Distracted driving accidents are an issue for many states, including Nevada. In an effort to reduce these types of crashes, some state lawmakers have opted to make handheld cellphone use illegal during motor vehicle operation. These laws are likely based on the presumption that hands-free devices are safer; a study by the American Automobile Association Foundation for Traffic Safety, however, shows that drivers using hands-free devices can experience cognitive distraction, which comes with its own safety concerns.
According to the AAA study, while handheld phone use is more distracting than hands-free, the difference is not drastic. This means that hands-free phone options are not as safe as people may believe. AAA’s report also notes that highest source of cognitive distraction from in-car activity is speech-to-text systems. This may come as a surprise to some, as drivers using these systems are able to keep their eyes on the road and both hands on the steering wheel.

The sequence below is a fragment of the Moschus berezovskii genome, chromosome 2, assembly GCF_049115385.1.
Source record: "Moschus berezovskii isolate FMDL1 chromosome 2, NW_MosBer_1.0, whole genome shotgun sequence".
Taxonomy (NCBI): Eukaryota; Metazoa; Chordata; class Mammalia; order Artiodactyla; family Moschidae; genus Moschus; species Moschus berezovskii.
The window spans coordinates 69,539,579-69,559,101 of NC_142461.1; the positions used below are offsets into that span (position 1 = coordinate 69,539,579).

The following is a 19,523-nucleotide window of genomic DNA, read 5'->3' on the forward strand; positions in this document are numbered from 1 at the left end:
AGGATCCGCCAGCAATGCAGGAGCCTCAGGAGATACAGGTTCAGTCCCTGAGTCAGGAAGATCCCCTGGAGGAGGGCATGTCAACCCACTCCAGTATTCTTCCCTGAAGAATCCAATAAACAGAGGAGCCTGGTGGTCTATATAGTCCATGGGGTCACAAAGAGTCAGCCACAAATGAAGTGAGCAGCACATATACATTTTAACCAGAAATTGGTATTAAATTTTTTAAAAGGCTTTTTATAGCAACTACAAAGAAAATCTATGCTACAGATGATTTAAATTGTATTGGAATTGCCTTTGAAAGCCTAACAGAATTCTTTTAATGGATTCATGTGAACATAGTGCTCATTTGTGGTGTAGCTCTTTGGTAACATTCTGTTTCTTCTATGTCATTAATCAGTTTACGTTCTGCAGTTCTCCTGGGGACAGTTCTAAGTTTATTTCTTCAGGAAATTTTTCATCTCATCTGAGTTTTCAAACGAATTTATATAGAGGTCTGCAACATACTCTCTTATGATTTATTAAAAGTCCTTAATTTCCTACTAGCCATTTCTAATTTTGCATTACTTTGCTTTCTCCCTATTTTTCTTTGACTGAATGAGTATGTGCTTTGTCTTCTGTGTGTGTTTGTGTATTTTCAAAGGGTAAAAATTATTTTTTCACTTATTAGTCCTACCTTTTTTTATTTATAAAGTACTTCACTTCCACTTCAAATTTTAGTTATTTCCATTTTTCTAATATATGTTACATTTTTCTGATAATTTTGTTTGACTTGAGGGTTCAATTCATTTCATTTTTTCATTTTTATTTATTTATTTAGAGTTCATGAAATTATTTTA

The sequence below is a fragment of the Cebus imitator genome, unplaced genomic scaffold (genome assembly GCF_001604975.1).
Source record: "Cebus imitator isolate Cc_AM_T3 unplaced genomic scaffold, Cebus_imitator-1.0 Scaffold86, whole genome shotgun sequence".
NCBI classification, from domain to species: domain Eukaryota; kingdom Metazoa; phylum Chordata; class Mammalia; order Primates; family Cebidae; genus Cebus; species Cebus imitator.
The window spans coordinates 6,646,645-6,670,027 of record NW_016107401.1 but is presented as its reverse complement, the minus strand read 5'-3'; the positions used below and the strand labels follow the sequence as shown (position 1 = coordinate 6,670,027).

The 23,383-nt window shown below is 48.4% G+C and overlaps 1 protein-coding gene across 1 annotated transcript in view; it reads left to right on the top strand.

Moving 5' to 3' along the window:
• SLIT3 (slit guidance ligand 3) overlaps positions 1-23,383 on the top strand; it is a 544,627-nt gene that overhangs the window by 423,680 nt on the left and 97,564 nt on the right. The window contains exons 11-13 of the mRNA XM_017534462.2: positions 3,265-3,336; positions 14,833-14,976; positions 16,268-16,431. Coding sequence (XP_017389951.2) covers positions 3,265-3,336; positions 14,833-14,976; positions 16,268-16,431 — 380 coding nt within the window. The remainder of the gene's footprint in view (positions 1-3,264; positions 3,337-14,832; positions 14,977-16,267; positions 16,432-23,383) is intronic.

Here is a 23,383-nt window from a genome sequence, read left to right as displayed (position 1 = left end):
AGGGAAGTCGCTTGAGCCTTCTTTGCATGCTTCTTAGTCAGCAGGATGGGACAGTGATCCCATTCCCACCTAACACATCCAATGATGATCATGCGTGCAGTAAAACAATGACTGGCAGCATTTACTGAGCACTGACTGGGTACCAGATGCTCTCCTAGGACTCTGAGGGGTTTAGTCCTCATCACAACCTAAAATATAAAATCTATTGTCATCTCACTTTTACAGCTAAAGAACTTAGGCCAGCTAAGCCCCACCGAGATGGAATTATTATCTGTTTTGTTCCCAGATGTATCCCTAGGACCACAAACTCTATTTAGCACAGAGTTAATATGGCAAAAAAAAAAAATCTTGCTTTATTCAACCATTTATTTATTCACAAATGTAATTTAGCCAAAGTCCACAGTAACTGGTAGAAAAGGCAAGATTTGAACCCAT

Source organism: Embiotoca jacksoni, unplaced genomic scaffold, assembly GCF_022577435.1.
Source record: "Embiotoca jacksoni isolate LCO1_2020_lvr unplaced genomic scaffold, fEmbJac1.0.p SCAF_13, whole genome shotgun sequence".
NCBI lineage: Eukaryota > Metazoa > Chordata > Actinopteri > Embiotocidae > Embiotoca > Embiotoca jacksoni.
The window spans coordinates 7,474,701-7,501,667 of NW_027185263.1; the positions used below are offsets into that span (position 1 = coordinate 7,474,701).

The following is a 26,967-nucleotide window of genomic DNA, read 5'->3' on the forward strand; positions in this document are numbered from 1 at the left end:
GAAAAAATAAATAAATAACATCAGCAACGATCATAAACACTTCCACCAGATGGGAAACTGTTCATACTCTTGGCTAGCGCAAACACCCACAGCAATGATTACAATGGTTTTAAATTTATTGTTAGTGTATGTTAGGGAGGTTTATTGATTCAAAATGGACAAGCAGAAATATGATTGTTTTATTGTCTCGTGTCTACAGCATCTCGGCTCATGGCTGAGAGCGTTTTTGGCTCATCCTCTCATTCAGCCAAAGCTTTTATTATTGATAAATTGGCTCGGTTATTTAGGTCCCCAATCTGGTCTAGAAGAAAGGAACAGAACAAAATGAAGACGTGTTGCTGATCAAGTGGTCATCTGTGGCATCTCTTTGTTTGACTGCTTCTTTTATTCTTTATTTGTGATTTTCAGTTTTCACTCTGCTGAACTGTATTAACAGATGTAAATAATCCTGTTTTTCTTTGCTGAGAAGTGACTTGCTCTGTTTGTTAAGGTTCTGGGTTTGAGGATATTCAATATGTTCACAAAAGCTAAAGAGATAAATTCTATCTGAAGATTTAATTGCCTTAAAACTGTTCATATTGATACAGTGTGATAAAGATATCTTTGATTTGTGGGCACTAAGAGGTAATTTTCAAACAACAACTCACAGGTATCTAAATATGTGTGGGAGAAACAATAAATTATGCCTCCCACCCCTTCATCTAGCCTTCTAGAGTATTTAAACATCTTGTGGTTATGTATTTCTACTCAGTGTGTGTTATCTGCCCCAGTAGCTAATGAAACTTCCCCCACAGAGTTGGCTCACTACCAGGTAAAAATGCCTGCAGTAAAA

AAA’s conclusions are supported by a 2012 National Safety Council white paper, which reports that those who use handheld or hands-free cellphones while operating a motor vehicle have a quadrupled likelihood of involvement in car accidents that result in personal injury and property damage. According to the white paper, this increased risk can be attributed to a phenomenon known as inattention blindness. This term describes situations in which a driver finds it difficult to process information from the driving environment, despite being able to see the objects around them. Lane deviations and slow reaction speed are issues that can arise from inattention blindness.